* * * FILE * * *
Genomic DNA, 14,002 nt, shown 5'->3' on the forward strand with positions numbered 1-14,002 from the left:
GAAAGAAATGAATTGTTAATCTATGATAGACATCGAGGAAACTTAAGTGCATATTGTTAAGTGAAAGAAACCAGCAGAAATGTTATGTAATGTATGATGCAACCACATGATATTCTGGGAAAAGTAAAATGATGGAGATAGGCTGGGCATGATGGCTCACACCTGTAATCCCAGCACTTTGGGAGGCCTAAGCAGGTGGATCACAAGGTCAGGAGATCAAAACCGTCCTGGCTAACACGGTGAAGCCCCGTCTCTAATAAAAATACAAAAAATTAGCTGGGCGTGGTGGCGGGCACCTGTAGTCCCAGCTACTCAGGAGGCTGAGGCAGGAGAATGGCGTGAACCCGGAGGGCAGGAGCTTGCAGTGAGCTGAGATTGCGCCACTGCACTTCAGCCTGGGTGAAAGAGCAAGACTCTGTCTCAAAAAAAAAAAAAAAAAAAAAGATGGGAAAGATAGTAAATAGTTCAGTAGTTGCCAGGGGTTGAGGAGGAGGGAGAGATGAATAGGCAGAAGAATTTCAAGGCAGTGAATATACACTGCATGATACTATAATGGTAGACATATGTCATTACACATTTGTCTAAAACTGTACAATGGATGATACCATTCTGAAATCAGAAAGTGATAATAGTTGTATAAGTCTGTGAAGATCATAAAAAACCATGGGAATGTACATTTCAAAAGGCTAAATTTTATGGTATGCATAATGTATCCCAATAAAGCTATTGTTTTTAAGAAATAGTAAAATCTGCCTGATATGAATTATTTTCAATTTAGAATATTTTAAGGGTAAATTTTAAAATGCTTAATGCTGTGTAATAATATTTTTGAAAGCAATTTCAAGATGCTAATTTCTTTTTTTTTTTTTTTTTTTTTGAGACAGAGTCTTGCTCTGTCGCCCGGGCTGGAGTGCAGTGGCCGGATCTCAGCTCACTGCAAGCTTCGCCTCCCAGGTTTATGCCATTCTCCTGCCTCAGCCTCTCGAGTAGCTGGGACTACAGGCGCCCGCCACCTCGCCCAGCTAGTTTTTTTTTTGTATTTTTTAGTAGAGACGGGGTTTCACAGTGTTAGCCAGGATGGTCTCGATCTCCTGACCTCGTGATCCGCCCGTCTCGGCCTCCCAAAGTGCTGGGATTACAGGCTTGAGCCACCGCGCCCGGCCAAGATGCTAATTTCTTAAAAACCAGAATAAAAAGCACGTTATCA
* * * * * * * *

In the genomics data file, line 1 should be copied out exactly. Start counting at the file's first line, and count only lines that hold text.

Genomic DNA, 14,002 nt, shown 5'->3' on the forward strand with positions numbered 1-14,002 from the left: